2014's fast food atrocities
Burger King's black cheeseburger: Made with squid ink and bamboo charcoal, arguably a symbol of meat's destructive effect on the planet. Only available in Japan.
Harriet Miers may have a hard time communicating her views on constitutional law or keeping her Supreme Court justices straight, but she seems pretty darned clear about this: She is — or at least she was — adamantly opposed to abortion rights.
Miers has just submitted her responses to a Senate Judiciary Committee questionnaire. With them, she has included her responses to a 1989 questionnaire from the antiabortion group Texans United for Life. In those responses, Miers says that she would support a constitutional amendment outlawing abortion except when “necessary to prevent the death of the mother.”
Miers’ response isn’t necessarily inconsistent with her claim that “no one knows” what she thinks about Roe v. Wade — it’s conceivable, we suppose, that she believes Roe was rightly decided under the Constitution as it exists and that a constitutional amendment would be required to reverse it. But her response does put her at the extreme edge of the antiabortion movement. Reversing Roe v. Wade would merely leave decisions about outlawing abortion up to individual states; the constitutional amendment Miers said she’d support in 1989 would outlaw abortion throughout the country, regardless of the desires of the residents of any given state. And the amendment envisioned by Texans United for Life wouldn’t allow abortions in the case of rape or incest or serious threats to the health of the mother.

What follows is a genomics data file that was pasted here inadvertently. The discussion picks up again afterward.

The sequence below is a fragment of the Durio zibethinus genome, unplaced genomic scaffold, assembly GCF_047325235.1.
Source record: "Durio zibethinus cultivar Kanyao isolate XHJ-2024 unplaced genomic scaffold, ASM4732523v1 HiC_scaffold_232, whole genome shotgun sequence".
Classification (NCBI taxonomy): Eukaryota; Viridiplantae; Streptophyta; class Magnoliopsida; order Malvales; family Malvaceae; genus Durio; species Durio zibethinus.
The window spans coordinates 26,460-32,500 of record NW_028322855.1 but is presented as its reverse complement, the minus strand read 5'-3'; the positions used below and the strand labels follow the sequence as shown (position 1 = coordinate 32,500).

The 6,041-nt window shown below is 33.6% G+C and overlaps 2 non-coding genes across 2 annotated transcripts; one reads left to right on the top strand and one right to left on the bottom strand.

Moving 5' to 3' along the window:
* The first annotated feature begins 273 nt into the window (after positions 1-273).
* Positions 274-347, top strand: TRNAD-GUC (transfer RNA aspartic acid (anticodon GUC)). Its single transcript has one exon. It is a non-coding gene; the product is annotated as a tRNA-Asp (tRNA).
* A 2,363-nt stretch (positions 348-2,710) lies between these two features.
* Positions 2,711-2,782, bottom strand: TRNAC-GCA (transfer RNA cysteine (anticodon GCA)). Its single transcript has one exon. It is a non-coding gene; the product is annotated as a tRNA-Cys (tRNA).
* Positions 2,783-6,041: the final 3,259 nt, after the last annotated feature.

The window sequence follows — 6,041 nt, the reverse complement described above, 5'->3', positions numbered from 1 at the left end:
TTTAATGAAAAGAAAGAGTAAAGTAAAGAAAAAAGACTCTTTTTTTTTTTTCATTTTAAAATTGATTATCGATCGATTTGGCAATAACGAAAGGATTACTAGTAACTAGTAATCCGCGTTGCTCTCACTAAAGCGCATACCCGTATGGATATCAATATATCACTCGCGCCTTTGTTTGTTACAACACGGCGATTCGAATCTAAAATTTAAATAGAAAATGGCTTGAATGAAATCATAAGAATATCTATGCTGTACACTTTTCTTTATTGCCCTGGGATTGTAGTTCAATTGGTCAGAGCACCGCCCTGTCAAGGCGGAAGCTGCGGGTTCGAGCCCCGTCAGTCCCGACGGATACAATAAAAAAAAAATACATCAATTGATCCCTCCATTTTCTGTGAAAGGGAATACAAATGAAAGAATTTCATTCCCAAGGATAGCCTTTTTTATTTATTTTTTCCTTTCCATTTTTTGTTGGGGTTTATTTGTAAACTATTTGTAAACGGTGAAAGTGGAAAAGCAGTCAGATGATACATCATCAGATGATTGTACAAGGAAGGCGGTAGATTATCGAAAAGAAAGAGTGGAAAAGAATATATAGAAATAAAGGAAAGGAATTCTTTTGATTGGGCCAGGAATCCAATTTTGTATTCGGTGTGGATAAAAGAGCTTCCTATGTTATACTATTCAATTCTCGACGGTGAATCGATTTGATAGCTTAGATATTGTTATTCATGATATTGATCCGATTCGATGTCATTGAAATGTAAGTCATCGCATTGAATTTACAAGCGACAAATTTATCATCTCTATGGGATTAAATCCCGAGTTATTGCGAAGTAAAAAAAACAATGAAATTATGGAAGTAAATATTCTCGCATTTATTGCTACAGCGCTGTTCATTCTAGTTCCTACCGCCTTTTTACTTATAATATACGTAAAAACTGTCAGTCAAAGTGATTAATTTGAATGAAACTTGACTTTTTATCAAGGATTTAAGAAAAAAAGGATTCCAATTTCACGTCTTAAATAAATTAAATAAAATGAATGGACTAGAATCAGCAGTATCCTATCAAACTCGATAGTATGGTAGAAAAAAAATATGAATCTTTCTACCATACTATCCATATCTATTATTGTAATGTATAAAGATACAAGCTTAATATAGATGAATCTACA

Miers’ other responses to the Texans United for Life questionnaire confirm her antiabortion views. As the Associated Press notes, she checked boxes indicating that she agreed with every policy position the group put forward: She promised to appear at “pro-life” rallies and events, to support efforts to outlaw abortion on the state level, to fight the use of public money for abortion and to try to keep “pro-abortion” people off city boards and commissions. With Miers’ nomination, George W. Bush seems to be taking that last vow straight to the U.S. Supreme Court.
Domino's Specialty Chicken: It's like regular pizza, except instead of a crust, there's fried chicken. The company's marketing officer calls it "one of the most creative, innovative menu items we have ever had” -- brain power put to good use.
KFC'S ZINGER DOUBLE DOWN KING: A sandwich made by adding a burger patty to the infamous chicken-instead-of-buns creation can only be described using all caps. NO BUN ALL MEAT. Only available in South Korea.
Taco Bell's Waffle Taco: It took two years for Taco Bell to develop this waffle folded in the shape of a taco, the stand-out star of its new breakfast menu.
Krispy Kreme Triple Cheeseburger: Only attendees at the San Diego County Fair were given the opportunity to taste the official version of this donut-hamburger-heart attack combo. The rest of America has reasonable odds of not dropping dead tomorrow.
Taco Bell's Quesarito: A burrito wrapped in a quesadilla inside an enigma. Quarantined to one store in Oklahoma City.